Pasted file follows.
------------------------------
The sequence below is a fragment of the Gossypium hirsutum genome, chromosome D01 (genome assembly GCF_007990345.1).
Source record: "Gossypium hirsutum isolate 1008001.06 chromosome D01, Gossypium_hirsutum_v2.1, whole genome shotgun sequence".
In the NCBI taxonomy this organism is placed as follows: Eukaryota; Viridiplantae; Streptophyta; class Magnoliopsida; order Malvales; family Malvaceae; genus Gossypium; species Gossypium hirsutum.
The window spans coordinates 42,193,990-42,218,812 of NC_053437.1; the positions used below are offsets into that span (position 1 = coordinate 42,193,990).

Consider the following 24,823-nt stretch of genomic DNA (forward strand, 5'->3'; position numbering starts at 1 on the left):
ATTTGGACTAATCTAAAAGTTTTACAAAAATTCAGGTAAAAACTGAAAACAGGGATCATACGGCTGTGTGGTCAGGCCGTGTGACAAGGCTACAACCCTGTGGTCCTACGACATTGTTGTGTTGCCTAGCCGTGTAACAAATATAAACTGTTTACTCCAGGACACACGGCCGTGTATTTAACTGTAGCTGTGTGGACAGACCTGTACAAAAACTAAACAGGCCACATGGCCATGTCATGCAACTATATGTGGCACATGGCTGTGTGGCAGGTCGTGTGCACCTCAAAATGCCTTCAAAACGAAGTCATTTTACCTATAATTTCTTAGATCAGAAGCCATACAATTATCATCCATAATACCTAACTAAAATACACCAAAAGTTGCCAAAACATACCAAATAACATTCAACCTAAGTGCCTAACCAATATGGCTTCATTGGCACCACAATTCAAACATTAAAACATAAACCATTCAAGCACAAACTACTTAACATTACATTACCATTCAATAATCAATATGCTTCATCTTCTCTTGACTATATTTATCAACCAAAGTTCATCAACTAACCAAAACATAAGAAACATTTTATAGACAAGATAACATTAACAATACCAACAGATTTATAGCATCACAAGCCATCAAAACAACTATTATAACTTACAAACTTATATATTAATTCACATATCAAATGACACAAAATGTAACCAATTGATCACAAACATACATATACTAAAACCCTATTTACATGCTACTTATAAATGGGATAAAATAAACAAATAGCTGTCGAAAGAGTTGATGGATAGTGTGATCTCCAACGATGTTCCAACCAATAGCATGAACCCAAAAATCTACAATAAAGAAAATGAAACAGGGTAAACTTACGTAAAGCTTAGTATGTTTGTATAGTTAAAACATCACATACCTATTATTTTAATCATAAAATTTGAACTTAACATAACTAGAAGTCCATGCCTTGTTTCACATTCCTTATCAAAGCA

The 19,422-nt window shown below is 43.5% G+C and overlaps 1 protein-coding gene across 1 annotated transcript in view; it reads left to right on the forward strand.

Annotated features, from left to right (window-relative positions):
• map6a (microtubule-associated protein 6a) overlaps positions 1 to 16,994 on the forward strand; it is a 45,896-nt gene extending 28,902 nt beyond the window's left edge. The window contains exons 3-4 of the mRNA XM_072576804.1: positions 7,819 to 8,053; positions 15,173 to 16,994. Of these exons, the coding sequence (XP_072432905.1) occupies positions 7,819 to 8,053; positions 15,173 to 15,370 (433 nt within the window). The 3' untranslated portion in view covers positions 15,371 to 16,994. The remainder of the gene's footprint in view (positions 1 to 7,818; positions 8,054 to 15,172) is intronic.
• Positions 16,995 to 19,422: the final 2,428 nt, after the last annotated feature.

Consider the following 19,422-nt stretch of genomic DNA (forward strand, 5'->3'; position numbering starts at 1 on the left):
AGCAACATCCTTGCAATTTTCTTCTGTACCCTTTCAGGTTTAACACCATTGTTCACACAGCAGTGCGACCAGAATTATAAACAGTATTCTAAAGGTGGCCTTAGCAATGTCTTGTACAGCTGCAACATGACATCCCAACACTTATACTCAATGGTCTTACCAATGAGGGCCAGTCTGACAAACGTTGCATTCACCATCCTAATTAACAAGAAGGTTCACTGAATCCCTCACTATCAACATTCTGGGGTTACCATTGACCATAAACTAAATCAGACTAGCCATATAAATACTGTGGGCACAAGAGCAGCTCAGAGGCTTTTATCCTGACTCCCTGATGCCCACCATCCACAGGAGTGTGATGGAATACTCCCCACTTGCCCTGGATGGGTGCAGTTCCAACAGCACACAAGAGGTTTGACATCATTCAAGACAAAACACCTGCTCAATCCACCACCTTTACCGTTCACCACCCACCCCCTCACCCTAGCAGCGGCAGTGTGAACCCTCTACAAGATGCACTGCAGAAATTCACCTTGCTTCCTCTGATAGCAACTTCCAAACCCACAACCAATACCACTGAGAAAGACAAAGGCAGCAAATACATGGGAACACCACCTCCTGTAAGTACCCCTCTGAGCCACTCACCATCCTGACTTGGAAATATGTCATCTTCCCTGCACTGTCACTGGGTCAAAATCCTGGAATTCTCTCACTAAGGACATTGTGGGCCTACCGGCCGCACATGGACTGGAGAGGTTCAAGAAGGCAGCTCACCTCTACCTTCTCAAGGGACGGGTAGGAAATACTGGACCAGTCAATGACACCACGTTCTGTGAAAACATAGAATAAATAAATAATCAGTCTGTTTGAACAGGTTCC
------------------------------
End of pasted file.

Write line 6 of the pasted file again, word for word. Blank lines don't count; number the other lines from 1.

ATTTGGACTAATCTAAAAGTTTTACAAAAATTCAGGTAAAAACTGAAAACAGGGATCATACGGCTGTGTGGTCAGGCCGTGTGACAAGGCTACAACCCTGTGGTCCTACGACATTGTTGTGTTGCCTAGCCGTGTAACAAATATAAACTGTTTACTCCAGGACACACGGCCGTGTATTTAACTGTAGCTGTGTGGACAGACCTGTACAAAAACTAAACAGGCCACATGGCCATGTCATGCAACTATATGTGGCACATGGCTGTGTGGCAGGTCGTGTGCACCTCAAAATGCCTTCAAAACGAAGTCATTTTACCTATAATTTCTTAGATCAGAAGCCATACAATTATCATCCATAATACCTAACTAAAATACACCAAAAGTTGCCAAAACATACCAAATAACATTCAACCTAAGTGCCTAACCAATATGGCTTCATTGGCACCACAATTCAAACATTAAAACATAAACCATTCAAGCACAAACTACTTAACATTACATTACCATTCAATAATCAATATGCTTCATCTTCTCTTGACTATATTTATCAACCAAAGTTCATCAACTAACCAAAACATAAGAAACATTTTATAGACAAGATAACATTAACAATACCAACAGATTTATAGCATCACAAGCCATCAAAACAACTATTATAACTTACAAACTTATATATTAATTCACATATCAAATGACACAAAATGTAACCAATTGATCACAAACATACATATACTAAAACCCTATTTACATGCTACTTATAAATGGGATAAAATAAACAAATAGCTGTCGAAAGAGTTGATGGATAGTGTGATCTCCAACGATGTTCCAACCAATAGCATGAACCCAAAAATCTACAATAAAGAAAATGAAACAGGGTAAACTTACGTAAAGCTTAGTATGTTTGTATAGTTAAAACATCACATACCTATTATTTTAATCATAAAATTTGAACTTAACATAACTAGAAGTCCATGCCTTGTTTCACATTCCTTATCAAAGCA